By: Jonathan Hickman (writer), Ryan Stegman (art), Paul Mounts (colors), and Clayton Cowles (letters)

The Story: The Nu-World leftovers decide to return home.

The Review: For the most part, Jonathan Hickman’s Fantastic Four and FF have been doing a whole lot of wheel-spinning for the last couple of months.  We can all thank Marvel for that, as they decided to keep Hickman on after the natural endpoint of his run.  As a result, we get issues like this one.

We’ve reached the point where Hickman has so nicely wrapped up every loose end (well, barring Bentley’s family background, which are the only remaining issues I’m looking forward to) that this issue actually sees him dealing with loose ends left by OTHER writers runs.  Hickman seems to have so run out of mileage that he’s left picking up Mark Millar’s leftovers from a much maligned idea and story-arc.

This is also severely problematic given that if you’ve not read Mark Millar’s run or don’t have a decent recollection of it, this issue will be largely meaningless to you.  Outside of a single issue way back in Hickman’s second arc on Fantastic Four, these are characters that we have spent ZERO time with since Millar left the book.  As a result, if you’re not familiar with Millar’s Fantastic Four, this issue is a whole lot of nothing.

Even you are familiar with Millar’s work on the book, you’ll most likely be bored by the amount of time Hickman devotes to delivering a tepid and lifeless recounting of of Millar’s Nu-World story.  This is rather amusing given that that same recounting is actually fairly useless to those who didn’t read Millar’s run, as the whole Nu-World thing is bit too confusing to be clearly explained in just a few pages.

When all is said and done, the worst thing that can be said about this issue is that, frankly, there’s just not a lot here.  There’s very little character work, there’s no actual conflict beyond some hollow punching in the opening pages, and there’s very little plot.  The Nu-World dudes have secretly built a special rocketship. SPOILERS.  They get on said rocketship and go home.  Or maybe they don’t make it, but their ship flies off.  The end.  That’s it.  Seriously, if it weren’t for all the pages poorly recounting and attempting to explain the whole Nu-World thing, the pointless Hulk Jr. vs. Thing action scene, and the dialogue that serves no purpose beyond amusing the twelve people who loved Millar’s run, this whole story could’ve been wrapped in five or six pages.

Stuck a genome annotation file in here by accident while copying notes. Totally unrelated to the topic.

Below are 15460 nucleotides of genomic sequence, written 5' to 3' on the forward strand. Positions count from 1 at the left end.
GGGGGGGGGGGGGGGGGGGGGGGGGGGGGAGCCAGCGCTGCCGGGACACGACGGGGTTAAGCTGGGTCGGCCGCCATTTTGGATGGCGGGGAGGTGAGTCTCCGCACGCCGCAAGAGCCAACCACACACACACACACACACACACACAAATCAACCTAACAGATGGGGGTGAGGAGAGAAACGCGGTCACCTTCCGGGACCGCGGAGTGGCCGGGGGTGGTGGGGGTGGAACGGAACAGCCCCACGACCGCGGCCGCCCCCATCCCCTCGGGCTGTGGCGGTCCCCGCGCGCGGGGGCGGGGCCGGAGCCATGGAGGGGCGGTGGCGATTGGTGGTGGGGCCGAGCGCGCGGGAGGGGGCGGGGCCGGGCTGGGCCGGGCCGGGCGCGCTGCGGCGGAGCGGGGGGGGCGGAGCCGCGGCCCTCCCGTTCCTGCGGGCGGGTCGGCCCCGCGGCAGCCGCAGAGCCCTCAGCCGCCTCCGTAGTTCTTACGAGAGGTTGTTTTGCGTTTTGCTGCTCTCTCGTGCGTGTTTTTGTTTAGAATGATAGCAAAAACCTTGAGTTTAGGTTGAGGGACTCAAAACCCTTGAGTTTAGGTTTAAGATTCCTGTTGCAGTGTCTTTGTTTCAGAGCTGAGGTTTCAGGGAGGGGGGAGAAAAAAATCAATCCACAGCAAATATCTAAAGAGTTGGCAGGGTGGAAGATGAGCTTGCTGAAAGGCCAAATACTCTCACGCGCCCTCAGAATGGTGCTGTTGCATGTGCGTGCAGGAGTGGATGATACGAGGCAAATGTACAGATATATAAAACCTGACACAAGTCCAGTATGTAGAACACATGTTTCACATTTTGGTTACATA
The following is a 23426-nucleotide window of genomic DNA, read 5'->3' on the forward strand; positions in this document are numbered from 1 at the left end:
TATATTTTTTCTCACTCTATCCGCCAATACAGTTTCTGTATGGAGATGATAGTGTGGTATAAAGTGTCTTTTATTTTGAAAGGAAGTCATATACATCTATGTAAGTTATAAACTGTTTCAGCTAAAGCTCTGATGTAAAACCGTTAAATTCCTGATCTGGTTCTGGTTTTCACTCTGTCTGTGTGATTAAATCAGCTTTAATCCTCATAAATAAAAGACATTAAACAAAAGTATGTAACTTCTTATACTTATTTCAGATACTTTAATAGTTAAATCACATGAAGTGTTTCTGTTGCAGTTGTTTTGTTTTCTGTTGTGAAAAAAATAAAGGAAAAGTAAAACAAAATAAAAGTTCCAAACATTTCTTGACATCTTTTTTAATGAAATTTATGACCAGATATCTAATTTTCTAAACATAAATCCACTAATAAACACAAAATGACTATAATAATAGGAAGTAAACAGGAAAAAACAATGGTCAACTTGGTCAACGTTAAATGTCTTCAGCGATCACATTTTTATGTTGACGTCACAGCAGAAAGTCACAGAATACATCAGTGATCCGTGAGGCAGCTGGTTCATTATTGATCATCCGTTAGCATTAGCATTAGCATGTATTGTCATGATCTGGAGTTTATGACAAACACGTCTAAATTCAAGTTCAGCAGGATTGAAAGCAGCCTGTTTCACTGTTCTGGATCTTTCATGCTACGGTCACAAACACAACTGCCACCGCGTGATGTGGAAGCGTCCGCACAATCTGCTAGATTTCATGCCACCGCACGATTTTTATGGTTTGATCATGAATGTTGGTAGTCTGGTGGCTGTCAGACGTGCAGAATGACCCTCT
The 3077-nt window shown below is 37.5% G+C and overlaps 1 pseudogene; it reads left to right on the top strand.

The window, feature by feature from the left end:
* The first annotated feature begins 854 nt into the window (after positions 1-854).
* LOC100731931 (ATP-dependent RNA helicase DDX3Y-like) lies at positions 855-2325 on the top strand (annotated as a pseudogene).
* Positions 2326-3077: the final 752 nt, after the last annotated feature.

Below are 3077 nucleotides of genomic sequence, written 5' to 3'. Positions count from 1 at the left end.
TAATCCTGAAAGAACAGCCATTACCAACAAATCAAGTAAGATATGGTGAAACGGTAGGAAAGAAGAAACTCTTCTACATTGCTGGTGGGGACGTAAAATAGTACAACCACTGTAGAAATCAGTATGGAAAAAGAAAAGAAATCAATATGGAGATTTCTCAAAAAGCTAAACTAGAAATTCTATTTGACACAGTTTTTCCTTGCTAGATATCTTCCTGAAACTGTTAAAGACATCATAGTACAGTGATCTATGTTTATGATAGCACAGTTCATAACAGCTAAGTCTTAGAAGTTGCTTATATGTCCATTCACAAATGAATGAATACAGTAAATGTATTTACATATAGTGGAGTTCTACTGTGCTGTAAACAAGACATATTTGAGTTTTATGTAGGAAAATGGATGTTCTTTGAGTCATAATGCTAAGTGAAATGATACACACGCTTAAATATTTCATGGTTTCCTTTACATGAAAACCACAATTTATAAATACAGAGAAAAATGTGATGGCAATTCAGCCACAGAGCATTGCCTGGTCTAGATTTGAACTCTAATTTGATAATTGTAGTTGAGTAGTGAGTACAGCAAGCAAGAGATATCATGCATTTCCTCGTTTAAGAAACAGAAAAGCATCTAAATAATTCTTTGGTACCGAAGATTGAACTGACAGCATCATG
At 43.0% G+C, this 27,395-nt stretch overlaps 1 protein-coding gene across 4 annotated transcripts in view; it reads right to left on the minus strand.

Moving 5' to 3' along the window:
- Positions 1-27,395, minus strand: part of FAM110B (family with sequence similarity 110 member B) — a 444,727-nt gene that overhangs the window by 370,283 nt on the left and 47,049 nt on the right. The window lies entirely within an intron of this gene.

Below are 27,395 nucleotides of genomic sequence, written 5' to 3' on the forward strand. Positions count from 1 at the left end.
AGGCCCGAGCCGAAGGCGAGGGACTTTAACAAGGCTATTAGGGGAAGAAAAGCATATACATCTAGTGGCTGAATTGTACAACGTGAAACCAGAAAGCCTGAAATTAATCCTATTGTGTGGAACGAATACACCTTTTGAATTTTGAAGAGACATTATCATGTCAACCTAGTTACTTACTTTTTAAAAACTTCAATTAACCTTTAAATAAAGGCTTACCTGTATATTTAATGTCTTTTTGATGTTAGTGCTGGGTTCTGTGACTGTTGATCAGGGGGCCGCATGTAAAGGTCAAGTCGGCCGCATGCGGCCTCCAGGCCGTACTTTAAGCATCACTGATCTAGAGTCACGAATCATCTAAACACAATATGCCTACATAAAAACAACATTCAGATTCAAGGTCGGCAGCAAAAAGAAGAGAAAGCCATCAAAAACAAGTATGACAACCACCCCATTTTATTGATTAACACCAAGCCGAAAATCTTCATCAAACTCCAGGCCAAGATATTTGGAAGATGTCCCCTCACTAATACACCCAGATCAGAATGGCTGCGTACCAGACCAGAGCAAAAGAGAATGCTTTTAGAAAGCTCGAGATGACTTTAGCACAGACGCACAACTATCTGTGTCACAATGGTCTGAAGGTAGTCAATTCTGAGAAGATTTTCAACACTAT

On the plus side, I did enjoy Ryan Stegman’s artwork.  Some of the smaller panels do feel a bit too loose and scratchy and have a bit of a rushed, unpolished feel, but I can’t deny that when the script requires Stegman to do something big, he manages with flying colours.  Stegman does a great job of capturing the spirit of the Fantastic Four and his work is a great mix of alien, otherworldy science fiction and pure energy.

Also, for what it’s worth, I won’t spoil it, but Hickman’s idea about what the rocketship actually IS is admittedly pretty cool.  It’s one of those wacky, epic scale ideas that could only come from the mind of the guy writing the Manhattan Projects.  The nature of the ship and how it’s built is easily the best part of this issue and, not surprisingly, it provides for Stegman’s strongest work as well.

Conclusion: It pains me to say this, but this was bad.  It’s the firmest proof yet that Hickman does not have enough material to last from when his run was supposed to end to the Marvel NOW relaunch.  Not by a long shot.  Of course, that’s Marvel’s fault and not his.

Grade: C-

– Alex Evans

Grade

Conclusion